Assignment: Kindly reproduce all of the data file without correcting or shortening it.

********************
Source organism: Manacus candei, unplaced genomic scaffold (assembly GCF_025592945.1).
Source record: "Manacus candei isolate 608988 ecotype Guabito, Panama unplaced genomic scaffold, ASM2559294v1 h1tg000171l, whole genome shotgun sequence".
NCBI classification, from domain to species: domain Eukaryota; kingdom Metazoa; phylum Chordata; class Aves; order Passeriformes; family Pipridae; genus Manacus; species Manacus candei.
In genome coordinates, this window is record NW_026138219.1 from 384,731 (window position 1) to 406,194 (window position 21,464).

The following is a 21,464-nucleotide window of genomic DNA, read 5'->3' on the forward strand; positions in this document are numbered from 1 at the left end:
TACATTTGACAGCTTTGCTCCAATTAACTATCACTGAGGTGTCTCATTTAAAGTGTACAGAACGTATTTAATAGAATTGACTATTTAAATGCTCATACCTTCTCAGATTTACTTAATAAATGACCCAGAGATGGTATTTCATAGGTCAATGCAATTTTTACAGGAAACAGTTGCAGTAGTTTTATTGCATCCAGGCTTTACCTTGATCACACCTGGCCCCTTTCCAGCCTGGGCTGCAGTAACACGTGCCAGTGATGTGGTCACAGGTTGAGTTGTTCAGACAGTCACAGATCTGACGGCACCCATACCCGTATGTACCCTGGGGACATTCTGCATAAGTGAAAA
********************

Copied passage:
Source organism: Manacus candei, unplaced genomic scaffold (assembly GCF_025592945.1).
Source record: "Manacus candei isolate 608988 ecotype Guabito, Panama unplaced genomic scaffold, ASM2559294v1 h1tg000171l, whole genome shotgun sequence".
NCBI classification, from domain to species: domain Eukaryota; kingdom Metazoa; phylum Chordata; class Aves; order Passeriformes; family Pipridae; genus Manacus; species Manacus candei.
In genome coordinates, this window is record NW_026138219.1 from 384,731 (window position 1) to 406,194 (window position 21,464).

The following is a 21,464-nucleotide window of genomic DNA, read 5'->3' on the forward strand; positions in this document are numbered from 1 at the left end:
TACATTTGACAGCTTTGCTCCAATTAACTATCACTGAGGTGTCTCATTTAAAGTGTACAGAACGTATTTAATAGAATTGACTATTTAAATGCTCATACCTTCTCAGATTTACTTAATAAATGACCCAGAGATGGTATTTCATAGGTCAATGCAATTTTTACAGGAAACAGTTGCAGTAGTTTTATTGCATCCAGGCTTTACCTTGATCACACCTGGCCCCTTTCCAGCCTGGGCTGCAGTAACACGTGCCAGTGATGTGGTCACAGGTTGAGTTGTTCAGACAGTCACAGATCTGACGGCACCCATACCCGTATGTACCCTGGGGACATTCTGCATAAGTGAAAA